By Bill Wine

PHILADELPHIA (CBS) — As if raising and protecting a family isn’t difficult and precarious enough, No Escape ups the ante exponentially.

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Owen Wilson and Lake Bell star in this action-suspense thriller as spouses Jack and Annie Dwyer, the parents of two young daughters (played by Claire Geare and Sterling Jerins), who relocate from Austin, Texas, to an unnamed nation in Southeast Asia because of Jack’s water-purification business.

The family of four sets up housekeeping in the city’s luxury hotel, but what they soon discover is that they are now living in a war zone and are in the midst of a violent political uprising in which highly armed militant rebels begin attacking the city in a violent Third World (or even “fourth world” ) coup d’etat and foreigners are being routinely executed.

Panic-stricken, they head for the American Embassy and turn to a British government operative named Hammond, played by Pierce Brosnan, whose full agenda reveals itself gradually.

With or without Hammond’s help, the Dwyers are forced to run for their lives with the weapon-wielding guerrillas in homicidal pursuit.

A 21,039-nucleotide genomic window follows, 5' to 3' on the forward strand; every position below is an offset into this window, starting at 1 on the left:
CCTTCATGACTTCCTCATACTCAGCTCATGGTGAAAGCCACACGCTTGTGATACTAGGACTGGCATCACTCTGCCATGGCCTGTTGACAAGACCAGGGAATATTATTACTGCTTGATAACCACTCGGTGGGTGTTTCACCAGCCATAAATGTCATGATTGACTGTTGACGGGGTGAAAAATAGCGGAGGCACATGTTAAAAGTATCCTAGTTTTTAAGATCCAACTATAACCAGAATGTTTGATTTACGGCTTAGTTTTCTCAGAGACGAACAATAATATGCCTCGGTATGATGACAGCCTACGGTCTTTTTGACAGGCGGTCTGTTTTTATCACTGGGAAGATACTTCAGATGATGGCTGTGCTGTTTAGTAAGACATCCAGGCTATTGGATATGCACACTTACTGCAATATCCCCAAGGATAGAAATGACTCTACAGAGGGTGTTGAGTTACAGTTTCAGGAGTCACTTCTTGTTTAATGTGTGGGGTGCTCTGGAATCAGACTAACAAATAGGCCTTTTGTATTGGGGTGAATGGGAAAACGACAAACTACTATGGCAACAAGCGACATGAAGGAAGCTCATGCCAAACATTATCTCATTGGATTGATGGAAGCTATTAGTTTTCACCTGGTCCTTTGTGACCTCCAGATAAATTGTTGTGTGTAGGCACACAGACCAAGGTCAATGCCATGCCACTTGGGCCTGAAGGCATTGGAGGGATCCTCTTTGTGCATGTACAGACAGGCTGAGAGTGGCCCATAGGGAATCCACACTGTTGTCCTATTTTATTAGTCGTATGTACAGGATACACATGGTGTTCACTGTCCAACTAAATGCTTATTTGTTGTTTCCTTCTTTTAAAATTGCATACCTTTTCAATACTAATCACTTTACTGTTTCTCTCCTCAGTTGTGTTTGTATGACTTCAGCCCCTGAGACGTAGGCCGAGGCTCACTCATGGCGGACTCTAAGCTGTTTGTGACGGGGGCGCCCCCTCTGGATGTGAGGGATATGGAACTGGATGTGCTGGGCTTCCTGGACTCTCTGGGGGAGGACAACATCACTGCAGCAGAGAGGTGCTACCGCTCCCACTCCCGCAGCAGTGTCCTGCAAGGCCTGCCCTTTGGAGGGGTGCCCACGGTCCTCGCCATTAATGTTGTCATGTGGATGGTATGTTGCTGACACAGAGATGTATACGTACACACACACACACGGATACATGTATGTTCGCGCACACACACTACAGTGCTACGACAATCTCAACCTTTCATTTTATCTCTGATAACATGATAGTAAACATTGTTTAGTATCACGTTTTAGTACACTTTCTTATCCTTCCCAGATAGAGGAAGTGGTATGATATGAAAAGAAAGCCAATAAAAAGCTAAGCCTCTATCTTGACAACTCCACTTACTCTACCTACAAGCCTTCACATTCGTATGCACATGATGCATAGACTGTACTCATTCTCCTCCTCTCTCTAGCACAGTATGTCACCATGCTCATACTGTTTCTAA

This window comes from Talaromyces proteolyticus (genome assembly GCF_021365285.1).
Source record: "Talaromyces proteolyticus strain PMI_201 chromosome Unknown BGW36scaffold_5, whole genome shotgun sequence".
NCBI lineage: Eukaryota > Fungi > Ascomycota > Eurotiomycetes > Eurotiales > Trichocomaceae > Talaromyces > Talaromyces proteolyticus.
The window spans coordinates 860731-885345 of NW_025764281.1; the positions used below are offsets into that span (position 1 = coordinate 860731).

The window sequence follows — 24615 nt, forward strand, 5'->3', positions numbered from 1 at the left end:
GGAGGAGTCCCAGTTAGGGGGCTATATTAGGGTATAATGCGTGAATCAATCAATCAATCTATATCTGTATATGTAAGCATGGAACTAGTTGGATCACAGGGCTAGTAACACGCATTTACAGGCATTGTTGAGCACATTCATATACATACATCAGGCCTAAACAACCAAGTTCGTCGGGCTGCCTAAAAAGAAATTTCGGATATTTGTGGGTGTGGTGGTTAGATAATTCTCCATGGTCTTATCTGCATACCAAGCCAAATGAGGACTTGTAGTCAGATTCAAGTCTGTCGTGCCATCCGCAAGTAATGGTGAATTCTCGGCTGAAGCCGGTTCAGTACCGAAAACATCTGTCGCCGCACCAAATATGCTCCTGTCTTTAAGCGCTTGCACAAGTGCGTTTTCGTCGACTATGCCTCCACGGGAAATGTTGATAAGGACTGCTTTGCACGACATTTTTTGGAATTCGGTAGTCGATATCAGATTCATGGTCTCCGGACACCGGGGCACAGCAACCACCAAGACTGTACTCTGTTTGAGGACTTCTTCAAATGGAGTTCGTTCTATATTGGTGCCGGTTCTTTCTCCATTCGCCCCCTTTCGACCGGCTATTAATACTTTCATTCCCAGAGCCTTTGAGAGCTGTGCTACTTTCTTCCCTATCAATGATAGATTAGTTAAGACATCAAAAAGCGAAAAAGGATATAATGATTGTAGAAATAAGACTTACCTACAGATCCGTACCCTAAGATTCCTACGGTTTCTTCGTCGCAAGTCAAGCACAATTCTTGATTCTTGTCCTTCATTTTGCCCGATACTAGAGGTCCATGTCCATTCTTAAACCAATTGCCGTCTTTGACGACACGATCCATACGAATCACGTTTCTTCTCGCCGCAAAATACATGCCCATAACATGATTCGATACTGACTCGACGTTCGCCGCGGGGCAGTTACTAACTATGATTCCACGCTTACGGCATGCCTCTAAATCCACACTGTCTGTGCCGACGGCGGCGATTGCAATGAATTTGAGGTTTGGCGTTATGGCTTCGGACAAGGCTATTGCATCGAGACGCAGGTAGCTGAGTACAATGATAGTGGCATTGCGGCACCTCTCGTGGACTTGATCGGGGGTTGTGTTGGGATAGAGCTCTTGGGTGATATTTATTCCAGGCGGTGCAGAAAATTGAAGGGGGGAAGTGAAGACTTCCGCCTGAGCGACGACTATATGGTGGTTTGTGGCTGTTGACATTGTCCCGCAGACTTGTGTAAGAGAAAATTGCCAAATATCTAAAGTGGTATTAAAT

It’s interesting seeing Wilson and Bell, two respected performers we do not automatically associate with the thriller genre, in this kind of vehicle. And they’re ordinary citizens, not superheroes, which is at least part of the reason we are comforted by the presence of Brosnan and his Bondian background as the shady expatriate.

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However, the kids-in-jeopardy thrust is trotted out much too frequently, even though it is germane, and the film’s willingness to embrace grave preposterousness doesn’t exactly foster believability.

Director John Erick Dowdle, who has heretofore more or less specialized in the horror genre (Quarantine; Devil; As Above, So Below), co-wrote the screenplay, originally titled The Coup, with his brother, Drew Dowdle.

They employ an effective slow build in the opening scenes, and manage to include a speech or two about the ramifications of the excesses of corporate America. In fact, that theme of corporate colonialism is pretty much embedded in the premise.

But, strangely, the Dowdleys are coy about naming the particular country involved – although the film was shot in Thailand: do with that what you will — and are curiously, questionably, xenophobically disinterested in the fates of any characters other than the nuclear family at the film’s center.

And yet, on a technical level, the film is decently made, with action, editing, and subjective-point-of-view cinematography keeping the tension level admirably high throughout, and a mix of action and family dynamics striking its share of psychologically truthful notes.

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So we’ll relocate 2-1/2 stars out of 4 for the oddly vague but undeniably gripping international survival thriller, No Escape. Most viewers will get caught up in its legitimate suspensefulness, but others who feel the film’s approach is offensive may find the title particularly and unpleasantly apt.